Sedima v. Imrex Co., 473 U.S. 479, 105 S. Ct. 3275, 87 L. Ed. 2d 346, 1985 U.S. LEXIS 119, 53 U.S.L.W. 3914, 53 U.S.L.W. 5034, 1985-2 Trade Cas. (CCH) P66,666, Fed. Sec. L. Rep. (CCH) P92,086 (U.S. 1985).
 Id. at 3286.
 Citing United States v. Turkette, 452 U.S. 576, 101 S. Ct. 2524, 69 L. Ed. 2d 246, 1981 U.S. LEXIS 32, 49 U.S.L.W. 4743 (U.S. 1981).
 Haroco, Inc. v. American Nat’l Bank & Trust Co., 747 F.2d 384, 398, 1984 U.S. App. LEXIS 17552 (7th Cir. Ill. 1984).
 Eisenberg v Gagnon, (1983, ED Pa) 564 F Supp 1347, CCH Fed Secur L Rep ¶99475
 Morosani v First Nat. Bank, (1984, ND Ga) 581 F Supp 945.
 Moss v Morgan Stanley, Inc., (1983, CA2 NY) 719 F2d 5, CCH Fed Secur L Rep ¶99478, 70 ALR Fed 511, cert den (US) 79 L Ed 2d 684, 104 S Ct 1280.
 Andreo v Friedlander, Gaines, Cohen, Rosenthal & Rosenberg, (1987, DC Conn) 660 F Supp 1362, CCH Fed Secur L Rep ¶93587.
 Bunker Ramo Corp. v United Business Forms, Inc., 713 F2d 1272 (1983, CA7 Ill).
 McCracken v Chinook, 652 F Supp 1300 (1987, DC Mont).
 National Organization for Women, Inc. v. Scheidler, 510 U.S. 249, 114 S. Ct. 798, 127 L. Ed. 2d 99 (1994).
 Kaufman v Chase Manhattan Bank, N.A., 581 F Supp 350 (1984, SD NY).
 Grogan v Platt, 835 F2d 844 (1988, CA11 Fla), reh den, en banc 851 F2d 1423(CA11 Fla) and cert den 57 USLW 3394 (US).
 Morosani v First Nat. Bank, 581 F Supp 945 (1984, ND Ga), summary judgment den 581 F Supp 955
 Prudential Lines, Inc. v James J. McKeon, No. 80 Civ. 5853 (April 21, 1982, SD NY); Hellenic Lines, Ltd. v O’Hearn, 523 F Supp 244(1981, SD NY).
 NSC International Corp. v Ryan, 531 F Supp 362 (1981, ND Ill).
 Anderson v Janovich, 543 F Supp 1124, (1982, WD Wash).
 State Farm Fire & Casualty Co. v Estate of Caton, 540 F Supp 673 (1982, ND Ind).
Footnotes [ + ]
|1.||↑||In a suit brought under 18 U.S.C.A. § 1964(c) for damages involving the failure of an industrial device, the court in Waterman S.S. Corp. v Avondale Shipyards, Inc. (1981, ED La) 527 F Supp 256, 1982-1 CCH Trade Cases ¶64602(disapproved Bennett v Berg (CA8 Mo) 685 F2d 1053, on reh (CA8 Mo) 710 F2d 1361, cert den (US) 78 L Ed 710, 104 S Ct 527) and (disapproved Moss v Morgan Stanley, Inc. (CA2 NY) 719 F2d 5, CCH Fed Secur L Rep ¶99478, 70 A.L.R. Fed. 511, cert den (US) 79 L Ed 684, 104 S Ct 1280), dismissed the claim on the ground that the alleged actions of the defendants did not involve organized crime, a requirement for civil damages under the Act. Noting the history of RICO, the court found that the clearly expressed legislative intent was that RICO should apply only to actions involving organized crime activities, and not to everyday civil actions such as those in the case at bar, involving private litigants with no relation to organized crime. To give the Act the broad and unlimited application suggested by the plaintiff steamship corporation, the court said, would be to make a travesty of Congress’ clear intent to the contrary. The court stated that the civil remedies provisions of RICO were not designed to convert every fraud or misrepresentation involving corporations who used the mails or telephones to conduct their businesses in interstate commerce, into treble damages actions.|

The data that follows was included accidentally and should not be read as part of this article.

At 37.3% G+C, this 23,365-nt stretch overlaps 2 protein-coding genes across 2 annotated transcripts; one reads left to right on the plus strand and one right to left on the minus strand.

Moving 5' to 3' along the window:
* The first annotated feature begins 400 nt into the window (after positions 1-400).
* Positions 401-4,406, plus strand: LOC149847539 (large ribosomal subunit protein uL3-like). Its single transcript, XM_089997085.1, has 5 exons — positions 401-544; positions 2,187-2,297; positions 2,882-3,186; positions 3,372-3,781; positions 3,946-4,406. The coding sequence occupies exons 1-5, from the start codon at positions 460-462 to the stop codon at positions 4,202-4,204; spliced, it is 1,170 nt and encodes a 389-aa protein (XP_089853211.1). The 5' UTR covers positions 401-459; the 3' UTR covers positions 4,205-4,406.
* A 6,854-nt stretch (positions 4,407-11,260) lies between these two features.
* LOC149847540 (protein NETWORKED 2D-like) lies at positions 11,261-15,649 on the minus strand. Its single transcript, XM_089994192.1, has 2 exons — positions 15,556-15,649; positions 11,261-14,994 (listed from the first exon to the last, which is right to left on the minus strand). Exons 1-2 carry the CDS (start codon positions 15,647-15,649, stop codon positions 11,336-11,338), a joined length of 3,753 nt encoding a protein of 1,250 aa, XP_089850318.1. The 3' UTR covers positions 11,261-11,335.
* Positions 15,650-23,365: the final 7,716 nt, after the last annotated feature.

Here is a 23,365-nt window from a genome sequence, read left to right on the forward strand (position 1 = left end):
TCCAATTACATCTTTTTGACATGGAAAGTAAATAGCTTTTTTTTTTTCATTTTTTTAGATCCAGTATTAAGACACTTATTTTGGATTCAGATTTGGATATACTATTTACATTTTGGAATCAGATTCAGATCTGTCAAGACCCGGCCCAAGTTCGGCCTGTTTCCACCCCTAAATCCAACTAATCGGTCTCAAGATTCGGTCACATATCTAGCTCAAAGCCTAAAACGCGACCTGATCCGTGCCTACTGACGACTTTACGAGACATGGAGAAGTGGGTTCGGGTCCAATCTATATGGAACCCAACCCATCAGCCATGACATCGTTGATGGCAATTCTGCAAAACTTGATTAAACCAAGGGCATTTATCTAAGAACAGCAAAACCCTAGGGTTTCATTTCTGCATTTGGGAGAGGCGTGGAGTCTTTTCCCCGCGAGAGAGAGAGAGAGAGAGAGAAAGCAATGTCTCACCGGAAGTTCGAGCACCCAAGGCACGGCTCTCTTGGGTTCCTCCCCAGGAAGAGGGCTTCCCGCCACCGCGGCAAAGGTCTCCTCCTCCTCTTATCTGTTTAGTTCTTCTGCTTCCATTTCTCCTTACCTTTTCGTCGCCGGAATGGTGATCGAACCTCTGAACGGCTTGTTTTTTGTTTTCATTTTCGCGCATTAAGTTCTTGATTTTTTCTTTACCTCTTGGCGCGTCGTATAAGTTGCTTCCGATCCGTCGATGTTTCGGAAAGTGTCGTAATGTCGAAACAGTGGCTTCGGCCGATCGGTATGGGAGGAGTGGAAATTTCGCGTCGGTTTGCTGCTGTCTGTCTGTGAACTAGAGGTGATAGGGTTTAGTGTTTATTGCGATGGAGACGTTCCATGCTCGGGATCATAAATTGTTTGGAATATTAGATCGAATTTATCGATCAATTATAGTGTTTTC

|2.||↑||555 F Supp 47, CCH Fed Secur L Rep ¶99006.|
|3.||↑||586 F Supp 561, CCH Fed Secur L Rep ¶91510 (1984, ND Cal).|
|4.||↑||566 F Supp 636, CCH Fed Secur L Rep ¶99415(1983, CD Cal).|
|5.||↑||Johnson v. GEICO Cas. Co., 516 F. Supp. 2d 351 (D. Del. 2007).|
|6.||↑||Tafflin v. Levitt, 493 U.S. 455 (1990).|
|7.||↑||McLemore v. Landry, 668 F. Supp. 531, 531-532 (M.D. La. 1987).|
|8.||↑||Cenco, Inc. v Seidman & Seidman, (1982, CA7 Ill) 686 F2d 449, CCH Fed Secur L Rep ¶98615, cert den 459 US 880, 74 L Ed 2d 145, 103 S Ct 177.|
|9.||↑||Maryville Academy v Loeb Rhoades & Co., (1981, ND Ill) 530 F Supp 1061, CCH Fed Secur L Rep ¶98607.|
|10.||↑||Rand v Anaconda-Ericsson, Inc., (1986, CA2 NY) 794 F2d 843, CCH Fed Secur L Rep ¶92827, 1986-1 CCH Trade Cases ¶67183, cert den (US) 93 L Ed 2d 582, 107 S Ct 579.|